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Scientific Name(s): Baphicacanthus cusia Brem. (Thailand), Indigofera anil L., Indigofera arrecta. (Bengal, Natal), Indigofera tinctoria (France)., Isatis indigotica Fortune ex Lindl., Isatis tinctoria L. subspecies villarsii, Persicaria tinctoria. (Japan), Polygonum tinctorium, Strobilanthes cusia (Neess) Kuntze, Indigofera suffruticosa Mill. (Guatemala)
Common Name(s): Common indigo, Indian indigo, Indigo naturalis, Qing dai (traditional Chinese medicine)

Medically reviewed by Last updated on Dec 19, 2022.

Clinical Overview


Indigo is mostly used as a source of dye. It has been evaluated for treatment of psoriasis and other dermatological conditions as well as GI diseases such as ulcerative colitis. However, clinical information is lacking to recommend use for any indication.


Clinical evidence is lacking to provide dosing recommendations for indigo.


Contraindications have not been identified.


Avoid use. Information regarding safety and efficacy in pregnancy and lactation is lacking.


None well documented.

Adverse Reactions

Indigo naturalis has been reported to cause mild liver dysfunction, abdominal pain, and headache. It may also cause colitis and pulmonary arterial hypertension. Topical indigo naturalis may cause pruritus, rash, erythema, and nasopharyngitis. One case report describes development of pancreatitis with use of oral indigo naturalis; another describes colitis and pulmonary hypertension with a supplement containing qing dai.


No data.

Scientific Family

  • Acanthaceae
  • Brassicaceae
  • Fabaceae (bean)
  • Polygonaceae


"Indigo" can refer to several species of Indigofera (eg, I. anil L, I. suffruticosa Mill.) that are known for the natural blue colors obtained from their leaflets and branches.Simon 1984 Indigofera plants are perennial shrubs that reach 1 to 2 m in height. The French and Guatemalan varieties differ in shape and size of the leaflets and pods. Indigo naturalis or qing dai is a dried pigment obtained from the leaves and branches of indigo-producing plants such as B. cusia, I. tinctoria, P. tinctorium, Strobilantes formosanus Moore, and I. indigotica.Chiang 2013 I. indigotica is a biennial or perennial herb native to Ukraine that is widely distributed in Europe and is an invasive species in the United States. I. indigotica can reach 50 to 140 cm in height, is bluish in color, and has yellow flowers gathered in inflorescences.Kell 2011, Stasiak 2014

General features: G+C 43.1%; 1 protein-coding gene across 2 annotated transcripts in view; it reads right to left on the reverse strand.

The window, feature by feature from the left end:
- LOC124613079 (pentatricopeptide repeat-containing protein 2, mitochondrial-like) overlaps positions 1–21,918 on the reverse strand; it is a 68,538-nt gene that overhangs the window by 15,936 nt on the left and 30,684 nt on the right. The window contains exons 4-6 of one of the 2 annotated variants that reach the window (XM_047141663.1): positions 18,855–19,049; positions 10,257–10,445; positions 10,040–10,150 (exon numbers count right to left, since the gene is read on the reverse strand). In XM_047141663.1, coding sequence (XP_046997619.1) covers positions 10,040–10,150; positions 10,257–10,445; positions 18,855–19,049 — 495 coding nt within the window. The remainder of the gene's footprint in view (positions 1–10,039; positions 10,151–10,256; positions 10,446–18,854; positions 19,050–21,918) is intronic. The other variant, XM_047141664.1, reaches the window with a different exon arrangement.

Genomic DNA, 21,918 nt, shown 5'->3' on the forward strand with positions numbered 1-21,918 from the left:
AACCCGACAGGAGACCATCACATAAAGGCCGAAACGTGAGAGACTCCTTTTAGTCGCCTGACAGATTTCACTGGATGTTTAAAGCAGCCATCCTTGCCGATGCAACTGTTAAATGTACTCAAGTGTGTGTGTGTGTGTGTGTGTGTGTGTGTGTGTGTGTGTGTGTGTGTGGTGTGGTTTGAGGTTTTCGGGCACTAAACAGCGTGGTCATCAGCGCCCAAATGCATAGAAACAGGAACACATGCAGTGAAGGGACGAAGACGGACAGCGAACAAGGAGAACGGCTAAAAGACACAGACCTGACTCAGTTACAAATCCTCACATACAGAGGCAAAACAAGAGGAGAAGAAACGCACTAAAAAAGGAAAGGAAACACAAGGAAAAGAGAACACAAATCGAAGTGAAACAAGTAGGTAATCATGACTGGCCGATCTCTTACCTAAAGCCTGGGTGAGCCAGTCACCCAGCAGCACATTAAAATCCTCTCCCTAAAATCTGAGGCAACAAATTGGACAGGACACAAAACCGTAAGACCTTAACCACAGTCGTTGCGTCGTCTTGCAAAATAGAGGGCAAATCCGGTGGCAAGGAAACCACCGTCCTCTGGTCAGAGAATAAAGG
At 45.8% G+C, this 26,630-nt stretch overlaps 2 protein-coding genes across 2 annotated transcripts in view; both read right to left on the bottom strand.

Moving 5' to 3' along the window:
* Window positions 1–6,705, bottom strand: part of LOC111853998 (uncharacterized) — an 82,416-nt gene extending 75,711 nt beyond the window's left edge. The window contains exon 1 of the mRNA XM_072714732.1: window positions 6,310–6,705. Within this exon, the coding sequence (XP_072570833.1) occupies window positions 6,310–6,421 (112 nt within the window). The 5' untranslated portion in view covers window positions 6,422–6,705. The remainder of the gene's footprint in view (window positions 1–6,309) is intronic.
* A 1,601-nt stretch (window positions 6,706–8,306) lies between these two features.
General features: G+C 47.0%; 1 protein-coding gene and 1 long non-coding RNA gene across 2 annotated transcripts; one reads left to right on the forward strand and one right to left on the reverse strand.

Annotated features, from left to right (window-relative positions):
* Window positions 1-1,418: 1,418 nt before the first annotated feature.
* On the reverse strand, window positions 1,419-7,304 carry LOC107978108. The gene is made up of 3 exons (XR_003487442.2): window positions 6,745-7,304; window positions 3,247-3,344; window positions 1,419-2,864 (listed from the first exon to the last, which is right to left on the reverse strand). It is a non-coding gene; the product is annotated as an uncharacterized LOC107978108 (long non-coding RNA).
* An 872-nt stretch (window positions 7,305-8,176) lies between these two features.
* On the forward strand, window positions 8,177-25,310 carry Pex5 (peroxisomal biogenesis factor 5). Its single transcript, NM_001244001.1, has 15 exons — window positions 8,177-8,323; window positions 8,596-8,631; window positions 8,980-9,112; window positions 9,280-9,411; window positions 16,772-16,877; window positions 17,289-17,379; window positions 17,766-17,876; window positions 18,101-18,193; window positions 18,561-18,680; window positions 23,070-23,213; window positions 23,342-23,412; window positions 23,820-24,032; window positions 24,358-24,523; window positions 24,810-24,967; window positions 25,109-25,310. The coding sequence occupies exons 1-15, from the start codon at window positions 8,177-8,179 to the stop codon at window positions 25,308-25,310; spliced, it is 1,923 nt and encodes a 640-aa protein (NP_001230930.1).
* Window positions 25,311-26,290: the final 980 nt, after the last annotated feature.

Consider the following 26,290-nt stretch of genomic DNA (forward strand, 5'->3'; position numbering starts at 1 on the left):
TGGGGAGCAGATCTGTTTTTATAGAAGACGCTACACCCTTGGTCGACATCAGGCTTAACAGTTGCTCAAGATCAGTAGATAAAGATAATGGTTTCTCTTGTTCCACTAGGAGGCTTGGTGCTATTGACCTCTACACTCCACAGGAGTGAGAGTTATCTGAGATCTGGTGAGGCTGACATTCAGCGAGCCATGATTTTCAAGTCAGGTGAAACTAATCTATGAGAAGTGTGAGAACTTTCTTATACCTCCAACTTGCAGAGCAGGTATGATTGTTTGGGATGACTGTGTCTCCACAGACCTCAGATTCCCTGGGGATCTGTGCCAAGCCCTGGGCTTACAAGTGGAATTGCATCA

Indigo is one of the oldest known natural dyes and is formed through fermentation of a variety of plants. It has been used in traditional Chinese medicine for centuries where it is known as indigo naturalis or qing dai.Chiang 2013, Gamret 2018 The word "indigo" comes from the Greek word "indikón," meaning "Indian."Stasiak 2014 Before the development of synthetic aniline and indigo dyes, indigo plants were grown commercially in the East Indies, South America, and Central America. Indigo was a popular dye during the Middle Ages.Simon 1984, Stasiak 2014 Indigo naturalis is thought to alleviate pain and have antipyretic, anti-inflammatory, antiviral, antimicrobial, antitumor, and detoxifying properties. For decades, it has been widely used to treat psoriasis and other infections and inflammatory diseases in China and Taiwan.McDermont 2016, Simon 1984 Extracts of I. tinctoria reportedly have nematicide activity; the leaf and plant juice have also been used to treat certain cancers.Duke 1985 Other uses include as an emetic and for the treatment of numerous ailments ranging from hemorrhoids to scorpion stings.Duke 1985, Singh 2012


Indigo dye has the chemical formula C16H10N2O2 and a molecular weight of 262.26.Stasiak 2014 The blue dye is produced during the fermentation of the leaves of indigo-producing plants, which is commonly accomplished with caustic soda or sodium hydrosulfite.Simon 1984 A paste exudes from the fermenting plant material and is processed into cakes that are finely ground. The blue color develops as the powder is exposed to air. Indirubin, 3,2-bisindole of indigo naturalis, is the red isomer of the blue indigo pigment and has been isolated from B. cusia.Chanayatht 2002, McDermott 2016 Other major active components associated with indigo naturalis include indigo (the major component), tryptanthrin, and isatin.Chiang 2013

Indigo is a dark blue crystalline powder and is an alkaloid. It is insoluble in water, alcohol, and diethyl ether; however, it is soluble in dimethyl sulfoxide, chloroform, nitrobenzene, and concentrated sulfuric acid.Stasiak 2014